At the start, nothing pointed to an exceptional career. No one could have predicted that the man who once directed a few TV films for a German broadcaster would be among the very few film directors to win two Palme d'Or awards in Cannes. Followed by an Oscar. And Golden Globes. And almost a dozen European film prizes.
Over the past years, Michael Haneke has been overwhelmed by awards. It wasn't until he began to work as a director for the big screen in 1989 that he really found his own style.
He has directed 11 movies since then.
His debut, "The Seventh Continent," was a movie packed with relentless intensity that borders on the unendurable about a family that deliberately commits suicide. It is utterly disturbing.
His next films are also characterized by glacial intensity and razor-sharp analysis.
Michael Haneke appears to have little pity for his protagonists. He tells stories on the screen like a pathologist dissects bodies. "This is what it's like, take a look," he seems to be telling the viewer. "Life happens to be just the way I'm showing it to you."
Distraction and escapism are not his thing, nor is glossy superficiality.
Perception of reality
In 2007, Haneke went to Hollywood to film the remake of his 1997 film "Funny Games" — but not before he had made sure he would also be granted the final cut. No one meddles with the likes of Haneke — that was a precondition for the Austrian director for his US stint.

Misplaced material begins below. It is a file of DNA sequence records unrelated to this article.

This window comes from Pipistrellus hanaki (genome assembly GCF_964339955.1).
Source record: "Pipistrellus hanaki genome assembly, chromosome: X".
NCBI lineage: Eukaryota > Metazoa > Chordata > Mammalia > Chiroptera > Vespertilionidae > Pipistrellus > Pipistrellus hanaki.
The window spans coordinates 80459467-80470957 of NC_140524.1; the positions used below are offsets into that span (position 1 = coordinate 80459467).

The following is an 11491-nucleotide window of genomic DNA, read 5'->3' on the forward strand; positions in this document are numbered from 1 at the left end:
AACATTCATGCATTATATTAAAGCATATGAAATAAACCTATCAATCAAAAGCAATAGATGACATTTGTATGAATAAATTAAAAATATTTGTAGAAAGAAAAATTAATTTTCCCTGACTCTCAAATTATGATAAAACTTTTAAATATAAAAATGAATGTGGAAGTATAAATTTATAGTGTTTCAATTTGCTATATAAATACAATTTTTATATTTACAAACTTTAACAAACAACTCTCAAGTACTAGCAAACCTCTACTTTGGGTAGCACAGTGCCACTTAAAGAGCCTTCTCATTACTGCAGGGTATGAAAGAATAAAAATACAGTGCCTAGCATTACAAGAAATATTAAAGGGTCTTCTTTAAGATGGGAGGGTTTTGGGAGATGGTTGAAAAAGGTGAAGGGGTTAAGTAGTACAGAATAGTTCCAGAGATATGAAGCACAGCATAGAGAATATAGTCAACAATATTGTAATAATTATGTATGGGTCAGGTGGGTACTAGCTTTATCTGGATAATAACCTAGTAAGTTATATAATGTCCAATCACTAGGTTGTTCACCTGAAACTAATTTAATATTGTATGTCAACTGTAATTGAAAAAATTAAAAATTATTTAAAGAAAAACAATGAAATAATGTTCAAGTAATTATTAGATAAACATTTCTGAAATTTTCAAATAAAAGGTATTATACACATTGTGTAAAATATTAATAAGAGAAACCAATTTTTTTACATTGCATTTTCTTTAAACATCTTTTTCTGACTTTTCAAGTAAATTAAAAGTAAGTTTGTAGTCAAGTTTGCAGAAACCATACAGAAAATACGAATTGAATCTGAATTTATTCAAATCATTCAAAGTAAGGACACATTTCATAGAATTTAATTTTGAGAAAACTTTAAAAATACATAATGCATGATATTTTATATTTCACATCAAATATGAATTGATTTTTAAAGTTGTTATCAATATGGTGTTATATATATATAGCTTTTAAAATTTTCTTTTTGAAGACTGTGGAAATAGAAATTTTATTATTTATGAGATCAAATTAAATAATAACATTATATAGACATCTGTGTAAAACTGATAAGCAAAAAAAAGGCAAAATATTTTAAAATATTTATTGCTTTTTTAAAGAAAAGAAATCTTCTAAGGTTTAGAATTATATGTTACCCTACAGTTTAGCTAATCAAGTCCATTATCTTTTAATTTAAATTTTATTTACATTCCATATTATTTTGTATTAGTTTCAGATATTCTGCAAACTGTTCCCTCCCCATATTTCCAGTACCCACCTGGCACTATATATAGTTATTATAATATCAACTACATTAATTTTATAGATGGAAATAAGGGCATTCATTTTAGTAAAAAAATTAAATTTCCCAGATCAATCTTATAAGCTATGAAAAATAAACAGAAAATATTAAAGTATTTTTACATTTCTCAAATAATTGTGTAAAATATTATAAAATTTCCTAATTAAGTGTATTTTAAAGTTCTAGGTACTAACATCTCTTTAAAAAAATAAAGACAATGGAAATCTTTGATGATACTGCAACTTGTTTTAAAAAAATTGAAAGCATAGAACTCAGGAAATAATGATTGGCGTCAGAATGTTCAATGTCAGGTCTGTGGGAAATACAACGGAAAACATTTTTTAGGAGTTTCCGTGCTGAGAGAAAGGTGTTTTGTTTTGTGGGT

In 2013 the German-born Austrian director won an Oscar for "Amour," the captivating romantic drama revolving around an elderly couple.
A few years before winning an Oscar, he had already made waves at festivals, award ceremonies and at the box offices with "The White Ribbon," a film about a family in northern Germany before World War I.
Haneke is one of the very few directors to have one the Palme d'Or at the Cannes Film Festival twice.
Though he is bound to be proud of the many honors, it's unlikely the director has an eye out for sparkling awards. The intellectual with the keen analytical mind is likely to find more gratification in the enthusiasm of a sophisticated movie audience than in a stroll over the red carpet.
Haneke addresses the refugee tragedy
His latest film, "Happy End," came to the cinemas in 2017. Starring longtime Haneke collaborators Isabelle Huppert and Jean-Louis Trintignant, the film tells the story of a family who live in Calais in northern France, whose wealth contrasts with the refugee tragedy there.
Since then, the director has earned even more accolades.
In 2018 he received the French order Pour le Mérite, as well as the Bavarian Maximilian order for science and art. The Grand Cross of Merit of the Federal Republic of Germany followed in 2019.
This article was originally written in German and is an updated version of a profile of the filmmaker.